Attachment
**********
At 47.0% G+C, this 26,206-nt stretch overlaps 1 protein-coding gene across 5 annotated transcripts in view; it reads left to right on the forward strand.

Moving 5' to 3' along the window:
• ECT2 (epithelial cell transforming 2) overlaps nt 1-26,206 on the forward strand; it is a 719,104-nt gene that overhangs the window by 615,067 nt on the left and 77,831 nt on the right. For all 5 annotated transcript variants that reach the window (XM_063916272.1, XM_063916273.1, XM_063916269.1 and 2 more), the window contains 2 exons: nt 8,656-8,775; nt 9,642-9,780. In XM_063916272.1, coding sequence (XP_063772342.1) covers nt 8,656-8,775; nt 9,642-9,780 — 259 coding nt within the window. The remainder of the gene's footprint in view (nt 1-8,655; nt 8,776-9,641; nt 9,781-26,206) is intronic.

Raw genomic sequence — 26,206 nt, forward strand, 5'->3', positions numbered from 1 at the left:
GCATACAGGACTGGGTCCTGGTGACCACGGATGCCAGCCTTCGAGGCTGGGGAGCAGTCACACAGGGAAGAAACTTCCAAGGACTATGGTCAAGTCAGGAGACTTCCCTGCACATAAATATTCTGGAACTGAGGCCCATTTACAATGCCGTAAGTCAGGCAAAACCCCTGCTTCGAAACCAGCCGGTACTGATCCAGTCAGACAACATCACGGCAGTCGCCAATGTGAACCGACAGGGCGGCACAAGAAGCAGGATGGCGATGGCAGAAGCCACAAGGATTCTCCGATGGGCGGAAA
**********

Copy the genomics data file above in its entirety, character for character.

At 47.0% G+C, this 26,206-nt stretch overlaps 1 protein-coding gene across 5 annotated transcripts in view; it reads left to right on the forward strand.

Moving 5' to 3' along the window:
• ECT2 (epithelial cell transforming 2) overlaps nt 1-26,206 on the forward strand; it is a 719,104-nt gene that overhangs the window by 615,067 nt on the left and 77,831 nt on the right. For all 5 annotated transcript variants that reach the window (XM_063916272.1, XM_063916273.1, XM_063916269.1 and 2 more), the window contains 2 exons: nt 8,656-8,775; nt 9,642-9,780. In XM_063916272.1, coding sequence (XP_063772342.1) covers nt 8,656-8,775; nt 9,642-9,780 — 259 coding nt within the window. The remainder of the gene's footprint in view (nt 1-8,655; nt 8,776-9,641; nt 9,781-26,206) is intronic.

Raw genomic sequence — 26,206 nt, forward strand, 5'->3', positions numbered from 1 at the left:
GCATACAGGACTGGGTCCTGGTGACCACGGATGCCAGCCTTCGAGGCTGGGGAGCAGTCACACAGGGAAGAAACTTCCAAGGACTATGGTCAAGTCAGGAGACTTCCCTGCACATAAATATTCTGGAACTGAGGCCCATTTACAATGCCGTAAGTCAGGCAAAACCCCTGCTTCGAAACCAGCCGGTACTGATCCAGTCAGACAACATCACGGCAGTCGCCAATGTGAACCGACAGGGCGGCACAAGAAGCAGGATGGCGATGGCAGAAGCCACAAGGATTCTCCGATGGGCGGAAA